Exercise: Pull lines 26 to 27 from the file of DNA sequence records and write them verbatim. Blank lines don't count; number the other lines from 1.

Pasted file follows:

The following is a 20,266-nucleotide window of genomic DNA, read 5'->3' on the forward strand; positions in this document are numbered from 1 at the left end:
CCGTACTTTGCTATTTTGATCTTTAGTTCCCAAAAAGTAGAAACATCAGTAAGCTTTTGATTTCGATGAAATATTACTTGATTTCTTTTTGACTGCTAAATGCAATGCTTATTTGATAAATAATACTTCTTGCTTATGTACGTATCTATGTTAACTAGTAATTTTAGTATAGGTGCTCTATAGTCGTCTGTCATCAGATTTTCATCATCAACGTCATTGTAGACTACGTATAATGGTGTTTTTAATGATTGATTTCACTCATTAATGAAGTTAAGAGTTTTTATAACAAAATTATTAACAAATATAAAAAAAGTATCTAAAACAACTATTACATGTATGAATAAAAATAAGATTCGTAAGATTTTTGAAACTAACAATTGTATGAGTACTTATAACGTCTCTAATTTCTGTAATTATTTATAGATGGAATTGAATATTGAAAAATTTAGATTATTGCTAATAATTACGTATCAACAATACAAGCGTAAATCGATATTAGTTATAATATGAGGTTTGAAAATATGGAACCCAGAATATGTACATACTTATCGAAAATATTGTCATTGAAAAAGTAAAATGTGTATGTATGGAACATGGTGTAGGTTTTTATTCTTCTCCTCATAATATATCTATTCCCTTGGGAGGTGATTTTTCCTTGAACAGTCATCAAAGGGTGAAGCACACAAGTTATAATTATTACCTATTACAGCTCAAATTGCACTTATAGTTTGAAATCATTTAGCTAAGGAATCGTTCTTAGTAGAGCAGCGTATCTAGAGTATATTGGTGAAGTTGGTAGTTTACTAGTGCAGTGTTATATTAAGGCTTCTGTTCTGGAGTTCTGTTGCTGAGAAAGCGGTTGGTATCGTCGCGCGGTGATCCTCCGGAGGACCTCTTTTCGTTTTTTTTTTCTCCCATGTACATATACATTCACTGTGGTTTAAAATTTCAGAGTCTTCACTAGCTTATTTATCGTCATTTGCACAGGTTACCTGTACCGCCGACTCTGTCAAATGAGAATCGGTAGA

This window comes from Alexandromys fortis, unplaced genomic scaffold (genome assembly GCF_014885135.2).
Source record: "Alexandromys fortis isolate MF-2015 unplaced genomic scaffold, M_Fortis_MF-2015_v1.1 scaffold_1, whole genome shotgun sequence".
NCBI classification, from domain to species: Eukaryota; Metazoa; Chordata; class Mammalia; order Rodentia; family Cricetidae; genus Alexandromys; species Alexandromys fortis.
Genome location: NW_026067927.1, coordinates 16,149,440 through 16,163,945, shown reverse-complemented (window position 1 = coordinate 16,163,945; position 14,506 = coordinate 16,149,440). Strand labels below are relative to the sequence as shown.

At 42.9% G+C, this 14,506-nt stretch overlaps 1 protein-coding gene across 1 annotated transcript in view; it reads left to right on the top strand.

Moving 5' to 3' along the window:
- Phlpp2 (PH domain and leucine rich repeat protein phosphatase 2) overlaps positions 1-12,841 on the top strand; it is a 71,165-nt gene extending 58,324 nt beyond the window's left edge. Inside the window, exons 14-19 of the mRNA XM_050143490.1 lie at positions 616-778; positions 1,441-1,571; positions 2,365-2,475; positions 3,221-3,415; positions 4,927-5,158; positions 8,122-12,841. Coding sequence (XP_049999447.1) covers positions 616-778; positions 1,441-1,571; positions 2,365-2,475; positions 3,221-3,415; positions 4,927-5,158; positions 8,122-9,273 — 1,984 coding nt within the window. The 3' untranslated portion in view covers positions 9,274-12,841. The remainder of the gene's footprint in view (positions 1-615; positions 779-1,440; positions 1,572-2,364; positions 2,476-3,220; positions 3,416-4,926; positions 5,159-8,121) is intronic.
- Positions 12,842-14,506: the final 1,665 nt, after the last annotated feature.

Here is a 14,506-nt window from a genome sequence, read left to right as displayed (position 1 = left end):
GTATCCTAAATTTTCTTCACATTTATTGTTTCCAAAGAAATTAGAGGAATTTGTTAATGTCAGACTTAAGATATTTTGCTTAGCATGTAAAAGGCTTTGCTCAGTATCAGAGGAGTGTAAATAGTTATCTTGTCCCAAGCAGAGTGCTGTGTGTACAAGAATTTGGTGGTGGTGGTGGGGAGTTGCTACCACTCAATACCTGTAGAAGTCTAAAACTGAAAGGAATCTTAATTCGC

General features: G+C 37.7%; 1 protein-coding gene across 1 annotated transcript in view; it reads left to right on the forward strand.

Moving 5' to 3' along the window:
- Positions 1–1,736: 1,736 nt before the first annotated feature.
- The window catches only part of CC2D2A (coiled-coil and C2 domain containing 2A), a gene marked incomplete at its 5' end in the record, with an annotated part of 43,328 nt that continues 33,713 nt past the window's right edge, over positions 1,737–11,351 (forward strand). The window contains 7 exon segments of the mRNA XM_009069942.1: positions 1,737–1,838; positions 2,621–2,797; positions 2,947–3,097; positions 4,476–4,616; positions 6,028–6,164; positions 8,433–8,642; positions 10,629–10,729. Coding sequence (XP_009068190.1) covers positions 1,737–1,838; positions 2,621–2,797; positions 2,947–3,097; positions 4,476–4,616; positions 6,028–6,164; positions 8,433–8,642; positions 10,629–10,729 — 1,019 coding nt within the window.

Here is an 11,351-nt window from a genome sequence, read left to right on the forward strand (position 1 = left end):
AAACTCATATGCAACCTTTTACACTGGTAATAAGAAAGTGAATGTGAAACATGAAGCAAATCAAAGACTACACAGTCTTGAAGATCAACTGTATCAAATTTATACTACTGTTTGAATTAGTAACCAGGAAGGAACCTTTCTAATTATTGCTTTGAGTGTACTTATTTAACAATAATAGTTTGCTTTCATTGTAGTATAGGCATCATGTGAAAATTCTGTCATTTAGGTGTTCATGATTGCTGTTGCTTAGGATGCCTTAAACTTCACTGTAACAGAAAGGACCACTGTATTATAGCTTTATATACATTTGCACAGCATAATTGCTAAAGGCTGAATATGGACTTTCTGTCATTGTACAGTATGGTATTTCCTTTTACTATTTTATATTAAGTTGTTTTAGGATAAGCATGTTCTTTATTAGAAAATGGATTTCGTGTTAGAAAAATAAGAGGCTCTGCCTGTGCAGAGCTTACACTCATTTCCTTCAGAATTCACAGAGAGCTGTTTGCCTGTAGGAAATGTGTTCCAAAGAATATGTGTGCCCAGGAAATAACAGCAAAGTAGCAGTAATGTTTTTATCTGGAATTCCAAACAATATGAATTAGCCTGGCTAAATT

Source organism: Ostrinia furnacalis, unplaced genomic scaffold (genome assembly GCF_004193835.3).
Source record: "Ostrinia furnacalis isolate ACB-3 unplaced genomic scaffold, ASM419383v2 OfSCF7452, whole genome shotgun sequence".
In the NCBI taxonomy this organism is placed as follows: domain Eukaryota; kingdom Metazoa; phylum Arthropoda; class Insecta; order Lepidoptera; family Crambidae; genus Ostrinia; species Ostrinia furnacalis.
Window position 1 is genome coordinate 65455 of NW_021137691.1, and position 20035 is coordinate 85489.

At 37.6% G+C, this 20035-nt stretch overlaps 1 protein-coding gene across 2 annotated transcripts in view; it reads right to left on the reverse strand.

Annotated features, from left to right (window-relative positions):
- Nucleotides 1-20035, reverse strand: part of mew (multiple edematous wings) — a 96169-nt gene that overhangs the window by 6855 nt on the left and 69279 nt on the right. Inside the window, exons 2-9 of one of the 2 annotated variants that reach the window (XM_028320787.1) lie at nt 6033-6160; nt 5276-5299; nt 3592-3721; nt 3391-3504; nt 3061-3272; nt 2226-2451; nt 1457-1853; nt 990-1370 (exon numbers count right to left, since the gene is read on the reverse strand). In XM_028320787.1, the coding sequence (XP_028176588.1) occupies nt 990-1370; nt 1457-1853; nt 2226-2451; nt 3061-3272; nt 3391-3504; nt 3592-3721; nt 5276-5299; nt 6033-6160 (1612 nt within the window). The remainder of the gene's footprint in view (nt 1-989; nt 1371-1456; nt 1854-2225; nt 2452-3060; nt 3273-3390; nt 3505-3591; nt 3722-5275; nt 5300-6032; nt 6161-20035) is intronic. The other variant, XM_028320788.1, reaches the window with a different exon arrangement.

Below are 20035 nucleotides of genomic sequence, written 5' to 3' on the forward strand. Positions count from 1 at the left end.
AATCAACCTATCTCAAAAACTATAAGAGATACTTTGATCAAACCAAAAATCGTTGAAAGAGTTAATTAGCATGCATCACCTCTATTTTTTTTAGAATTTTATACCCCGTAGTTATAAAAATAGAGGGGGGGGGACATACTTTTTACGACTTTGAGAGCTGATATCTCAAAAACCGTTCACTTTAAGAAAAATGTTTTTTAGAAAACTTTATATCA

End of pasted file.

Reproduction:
Below are 20035 nucleotides of genomic sequence, written 5' to 3' on the forward strand. Positions count from 1 at the left end.
AATCAACCTATCTCAAAAACTATAAGAGATACTTTGATCAAACCAAAAATCGTTGAAAGAGTTAATTAGCATGCATCACCTCTATTTTTTTTAGAATTTTATACCCCGTAGTTATAAAAATAGAGGGGGGGGGACATACTTTTTACGACTTTGAGAGCTGATATCTCAAAAACCGTTCACTTTAAGAAAAATGTTTTTTAGAAAACTTTATATCA